There is a law that the DOT may have forgotten. Passengers who have faced widespread disruptions of schedules are due compensation.
Ever since Scott McCartney revealed in the Wall Street Journal the amazing stories about airline cancellations, my phone has been far busier than normal. Widespread disruptions are running full force because of too few workers and IT failures. Passengers should get compensation for widespread disruptions.
Since Sunday, Spirit Airlines has been on a four-day spree of cancellations and delays that have involved more than half of its airline fleet. American Airlines has avoided the headlines but canceled hundreds of flights a day. Southwest, Delta, and every airline have been affected by IT failures and not enough workers.
Reporters are only repeating the Spirit Airlines statements that they have faced weather and “operational problems.” And American Airlines and other airlines have noted “operational difficulties.” No airlines made any statements about compensation that I know of. They certainly should.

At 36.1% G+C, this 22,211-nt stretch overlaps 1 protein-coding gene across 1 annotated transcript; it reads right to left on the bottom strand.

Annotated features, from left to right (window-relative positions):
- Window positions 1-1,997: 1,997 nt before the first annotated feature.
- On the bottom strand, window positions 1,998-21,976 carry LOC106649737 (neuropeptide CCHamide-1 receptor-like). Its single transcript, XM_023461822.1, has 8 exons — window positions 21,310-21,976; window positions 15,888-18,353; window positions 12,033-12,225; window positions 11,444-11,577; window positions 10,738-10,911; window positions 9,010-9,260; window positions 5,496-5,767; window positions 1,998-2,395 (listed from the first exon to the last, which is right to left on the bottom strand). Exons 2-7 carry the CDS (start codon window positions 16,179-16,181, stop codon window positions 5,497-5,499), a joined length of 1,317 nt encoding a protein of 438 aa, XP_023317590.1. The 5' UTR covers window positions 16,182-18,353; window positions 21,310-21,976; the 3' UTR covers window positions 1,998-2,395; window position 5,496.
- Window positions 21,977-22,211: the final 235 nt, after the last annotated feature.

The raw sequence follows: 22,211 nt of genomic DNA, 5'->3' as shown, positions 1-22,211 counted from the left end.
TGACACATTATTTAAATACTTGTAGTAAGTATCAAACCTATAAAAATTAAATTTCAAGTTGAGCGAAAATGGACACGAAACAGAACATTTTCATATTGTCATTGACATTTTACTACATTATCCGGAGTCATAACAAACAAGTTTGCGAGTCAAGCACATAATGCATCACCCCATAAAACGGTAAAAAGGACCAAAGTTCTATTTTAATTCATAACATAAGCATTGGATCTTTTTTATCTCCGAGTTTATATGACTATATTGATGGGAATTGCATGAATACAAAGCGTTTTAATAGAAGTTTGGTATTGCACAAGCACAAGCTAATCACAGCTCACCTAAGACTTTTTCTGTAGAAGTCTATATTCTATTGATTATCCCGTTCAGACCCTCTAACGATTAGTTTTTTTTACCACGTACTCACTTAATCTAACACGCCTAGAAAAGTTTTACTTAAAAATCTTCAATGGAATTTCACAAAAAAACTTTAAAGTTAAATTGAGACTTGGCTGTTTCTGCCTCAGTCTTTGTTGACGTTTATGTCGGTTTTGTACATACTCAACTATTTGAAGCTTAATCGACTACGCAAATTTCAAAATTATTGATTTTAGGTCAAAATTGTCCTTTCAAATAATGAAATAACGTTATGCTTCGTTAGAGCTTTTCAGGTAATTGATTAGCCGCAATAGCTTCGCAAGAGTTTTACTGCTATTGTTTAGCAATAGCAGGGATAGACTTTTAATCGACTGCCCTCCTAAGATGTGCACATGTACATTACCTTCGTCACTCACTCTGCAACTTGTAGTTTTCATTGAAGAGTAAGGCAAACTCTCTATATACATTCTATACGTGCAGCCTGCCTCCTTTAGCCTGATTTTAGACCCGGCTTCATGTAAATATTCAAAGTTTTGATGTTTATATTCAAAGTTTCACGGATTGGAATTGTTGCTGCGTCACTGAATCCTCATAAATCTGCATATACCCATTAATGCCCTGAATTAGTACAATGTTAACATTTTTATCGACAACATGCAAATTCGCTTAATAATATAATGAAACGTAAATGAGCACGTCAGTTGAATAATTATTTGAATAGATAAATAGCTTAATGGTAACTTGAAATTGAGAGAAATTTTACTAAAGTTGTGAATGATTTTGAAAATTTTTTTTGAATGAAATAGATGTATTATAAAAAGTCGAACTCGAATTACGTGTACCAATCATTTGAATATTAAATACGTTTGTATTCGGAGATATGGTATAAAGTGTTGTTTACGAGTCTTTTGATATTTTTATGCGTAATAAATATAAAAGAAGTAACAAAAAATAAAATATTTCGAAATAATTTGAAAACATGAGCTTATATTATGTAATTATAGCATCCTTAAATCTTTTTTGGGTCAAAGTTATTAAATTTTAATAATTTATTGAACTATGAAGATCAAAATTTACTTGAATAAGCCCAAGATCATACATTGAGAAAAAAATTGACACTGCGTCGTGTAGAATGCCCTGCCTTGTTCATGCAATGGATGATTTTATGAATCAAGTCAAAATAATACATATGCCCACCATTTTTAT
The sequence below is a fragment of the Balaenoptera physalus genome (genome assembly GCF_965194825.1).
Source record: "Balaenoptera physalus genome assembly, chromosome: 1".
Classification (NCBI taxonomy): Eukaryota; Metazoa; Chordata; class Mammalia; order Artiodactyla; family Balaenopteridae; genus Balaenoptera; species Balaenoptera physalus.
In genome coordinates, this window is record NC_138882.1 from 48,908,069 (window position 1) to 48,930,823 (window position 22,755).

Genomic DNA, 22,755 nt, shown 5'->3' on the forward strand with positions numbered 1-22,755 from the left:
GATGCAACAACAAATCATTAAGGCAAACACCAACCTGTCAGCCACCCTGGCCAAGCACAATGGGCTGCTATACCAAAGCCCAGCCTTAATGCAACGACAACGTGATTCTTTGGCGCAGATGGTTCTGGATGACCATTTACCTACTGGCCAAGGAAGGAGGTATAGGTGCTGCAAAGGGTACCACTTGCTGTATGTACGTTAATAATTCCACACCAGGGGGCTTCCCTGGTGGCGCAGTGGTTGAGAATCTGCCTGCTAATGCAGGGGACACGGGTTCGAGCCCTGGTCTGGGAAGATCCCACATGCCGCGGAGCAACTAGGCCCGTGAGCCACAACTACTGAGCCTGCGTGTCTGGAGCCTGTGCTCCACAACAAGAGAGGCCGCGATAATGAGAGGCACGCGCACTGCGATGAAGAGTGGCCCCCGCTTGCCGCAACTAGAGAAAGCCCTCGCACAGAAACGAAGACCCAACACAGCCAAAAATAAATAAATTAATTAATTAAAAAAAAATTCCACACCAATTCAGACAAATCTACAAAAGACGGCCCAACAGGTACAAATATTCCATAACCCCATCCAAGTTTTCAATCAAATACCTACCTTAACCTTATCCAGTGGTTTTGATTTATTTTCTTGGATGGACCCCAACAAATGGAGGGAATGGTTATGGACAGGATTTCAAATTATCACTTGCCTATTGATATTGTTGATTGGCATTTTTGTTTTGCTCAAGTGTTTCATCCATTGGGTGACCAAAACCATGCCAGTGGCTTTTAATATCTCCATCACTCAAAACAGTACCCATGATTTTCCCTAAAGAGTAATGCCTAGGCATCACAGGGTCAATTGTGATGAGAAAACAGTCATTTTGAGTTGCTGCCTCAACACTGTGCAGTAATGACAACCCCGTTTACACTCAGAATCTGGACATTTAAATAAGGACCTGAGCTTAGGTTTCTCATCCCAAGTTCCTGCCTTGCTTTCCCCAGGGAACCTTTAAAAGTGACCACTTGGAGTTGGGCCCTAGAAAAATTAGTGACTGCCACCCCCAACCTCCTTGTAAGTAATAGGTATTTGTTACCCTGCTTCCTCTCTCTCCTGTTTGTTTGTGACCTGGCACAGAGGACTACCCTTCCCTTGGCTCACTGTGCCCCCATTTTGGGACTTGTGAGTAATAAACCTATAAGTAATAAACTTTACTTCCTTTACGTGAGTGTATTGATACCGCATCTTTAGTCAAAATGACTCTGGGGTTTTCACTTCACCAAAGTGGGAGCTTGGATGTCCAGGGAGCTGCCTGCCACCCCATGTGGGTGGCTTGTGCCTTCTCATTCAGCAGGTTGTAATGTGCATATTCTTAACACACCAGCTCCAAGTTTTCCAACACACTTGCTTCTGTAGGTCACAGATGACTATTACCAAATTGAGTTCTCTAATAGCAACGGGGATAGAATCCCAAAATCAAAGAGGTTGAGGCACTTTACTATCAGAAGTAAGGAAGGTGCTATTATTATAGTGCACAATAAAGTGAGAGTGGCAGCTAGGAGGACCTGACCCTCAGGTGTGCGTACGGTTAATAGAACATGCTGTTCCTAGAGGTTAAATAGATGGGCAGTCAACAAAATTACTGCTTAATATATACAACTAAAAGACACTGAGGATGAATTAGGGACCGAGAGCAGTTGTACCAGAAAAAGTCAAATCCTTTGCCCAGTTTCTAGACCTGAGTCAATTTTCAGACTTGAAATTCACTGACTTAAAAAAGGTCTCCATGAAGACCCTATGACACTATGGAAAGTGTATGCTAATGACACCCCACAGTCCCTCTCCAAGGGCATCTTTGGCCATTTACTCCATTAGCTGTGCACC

Passengers do have rights in this situation of widespread disruptions. They just don’t know what they are. Nor, perhaps, do the DOT and the airlines.
Though the 2018 FAA Bill passed for the entire 5-year funding period, this widespread disruption portion was ignored by the Department of Transportation (DOT) under guidance from President Trump. Plus, you can bet that airlines would not be bringing this to the attention of the public.
The airlines are protected when their schedules fall apart because of weather, mechanical breakdowns, or no personnel. The description of “Widespread Disruptions” in the FAA bill is specifically designed to deal with IT failures that cause the “interruption of all or the overwhelming majority of the air carrier’s systemwide flight operations, including flight delays and cancellations.”
Here is the exact wording of the bill.
The term ‘widespread disruptions’ means, with respect to a covered air carrier, the interruption of all or the overwhelming majority of the air carrier’s systemwide flight operations, including flight delays and cancellations, as the result of the failure of 1 or more computer systems or computer networks of the air carrier.
Congress in its wisdom saw the possibility of exactly this kind of IT failure and widespread disruption.
Plus, with a bill loaded with lots of studies and potential rulemakings, Congress decided to make this section a clear change in the Federal Code of Regulations. It directed the exact wording and added them directly to the consumer protection laws.